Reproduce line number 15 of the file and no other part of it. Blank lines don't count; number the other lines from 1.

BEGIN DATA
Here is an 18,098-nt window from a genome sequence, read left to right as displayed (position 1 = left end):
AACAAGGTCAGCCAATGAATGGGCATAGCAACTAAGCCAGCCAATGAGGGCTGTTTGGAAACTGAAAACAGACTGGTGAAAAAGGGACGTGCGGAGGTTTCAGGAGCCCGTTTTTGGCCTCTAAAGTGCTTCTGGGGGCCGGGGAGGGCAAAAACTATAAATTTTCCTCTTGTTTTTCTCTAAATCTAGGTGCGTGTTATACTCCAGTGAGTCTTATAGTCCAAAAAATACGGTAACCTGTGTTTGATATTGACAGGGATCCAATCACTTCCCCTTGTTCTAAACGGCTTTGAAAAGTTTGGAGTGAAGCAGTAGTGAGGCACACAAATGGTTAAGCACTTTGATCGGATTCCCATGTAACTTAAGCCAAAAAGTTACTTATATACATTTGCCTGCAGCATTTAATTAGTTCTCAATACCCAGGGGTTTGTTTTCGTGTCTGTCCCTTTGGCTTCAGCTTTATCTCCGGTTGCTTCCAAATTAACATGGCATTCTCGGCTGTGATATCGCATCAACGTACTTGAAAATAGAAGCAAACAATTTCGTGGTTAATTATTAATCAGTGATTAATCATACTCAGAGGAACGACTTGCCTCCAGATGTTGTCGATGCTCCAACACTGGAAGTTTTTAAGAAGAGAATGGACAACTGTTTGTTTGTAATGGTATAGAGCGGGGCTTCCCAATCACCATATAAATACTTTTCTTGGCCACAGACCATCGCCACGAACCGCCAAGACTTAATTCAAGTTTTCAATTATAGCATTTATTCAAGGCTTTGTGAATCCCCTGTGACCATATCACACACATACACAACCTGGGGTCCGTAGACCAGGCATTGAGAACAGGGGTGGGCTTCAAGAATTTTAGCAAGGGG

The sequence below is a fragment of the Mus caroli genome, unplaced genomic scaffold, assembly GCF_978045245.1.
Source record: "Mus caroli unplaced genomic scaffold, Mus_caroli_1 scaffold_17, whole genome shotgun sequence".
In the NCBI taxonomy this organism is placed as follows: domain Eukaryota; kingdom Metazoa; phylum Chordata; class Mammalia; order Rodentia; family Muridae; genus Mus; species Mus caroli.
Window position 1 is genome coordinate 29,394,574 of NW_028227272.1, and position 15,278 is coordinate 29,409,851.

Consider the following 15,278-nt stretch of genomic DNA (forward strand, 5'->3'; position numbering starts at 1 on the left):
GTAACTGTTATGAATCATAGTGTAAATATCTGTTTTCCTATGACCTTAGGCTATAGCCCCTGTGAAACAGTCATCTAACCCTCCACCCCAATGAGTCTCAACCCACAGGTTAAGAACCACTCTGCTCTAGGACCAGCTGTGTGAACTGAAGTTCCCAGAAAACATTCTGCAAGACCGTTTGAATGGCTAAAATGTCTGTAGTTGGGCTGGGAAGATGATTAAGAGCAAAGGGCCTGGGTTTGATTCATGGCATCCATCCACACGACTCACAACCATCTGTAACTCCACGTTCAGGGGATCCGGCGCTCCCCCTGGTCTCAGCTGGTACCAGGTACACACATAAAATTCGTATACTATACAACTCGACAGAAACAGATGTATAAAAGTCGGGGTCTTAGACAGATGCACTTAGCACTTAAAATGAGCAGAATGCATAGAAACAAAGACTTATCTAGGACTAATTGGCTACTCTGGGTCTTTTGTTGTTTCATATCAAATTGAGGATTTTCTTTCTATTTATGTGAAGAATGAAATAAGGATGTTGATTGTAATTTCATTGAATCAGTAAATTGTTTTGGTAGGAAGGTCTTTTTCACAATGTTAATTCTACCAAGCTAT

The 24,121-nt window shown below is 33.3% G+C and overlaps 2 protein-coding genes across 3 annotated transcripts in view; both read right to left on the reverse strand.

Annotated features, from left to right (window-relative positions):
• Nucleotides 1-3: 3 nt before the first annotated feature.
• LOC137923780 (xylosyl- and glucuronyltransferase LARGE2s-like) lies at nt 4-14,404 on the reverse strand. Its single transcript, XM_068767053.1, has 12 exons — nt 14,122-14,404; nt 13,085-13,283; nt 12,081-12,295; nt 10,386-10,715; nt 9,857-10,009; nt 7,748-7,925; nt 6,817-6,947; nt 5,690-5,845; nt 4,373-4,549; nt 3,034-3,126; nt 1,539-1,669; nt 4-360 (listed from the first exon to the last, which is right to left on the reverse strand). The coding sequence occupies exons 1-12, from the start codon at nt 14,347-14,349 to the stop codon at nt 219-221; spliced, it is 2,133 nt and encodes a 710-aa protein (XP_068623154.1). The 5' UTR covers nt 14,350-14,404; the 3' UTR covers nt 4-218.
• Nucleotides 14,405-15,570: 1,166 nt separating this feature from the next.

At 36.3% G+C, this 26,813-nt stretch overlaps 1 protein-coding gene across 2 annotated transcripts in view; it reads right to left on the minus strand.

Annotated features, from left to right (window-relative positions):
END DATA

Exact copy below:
Annotated features, from left to right (window-relative positions):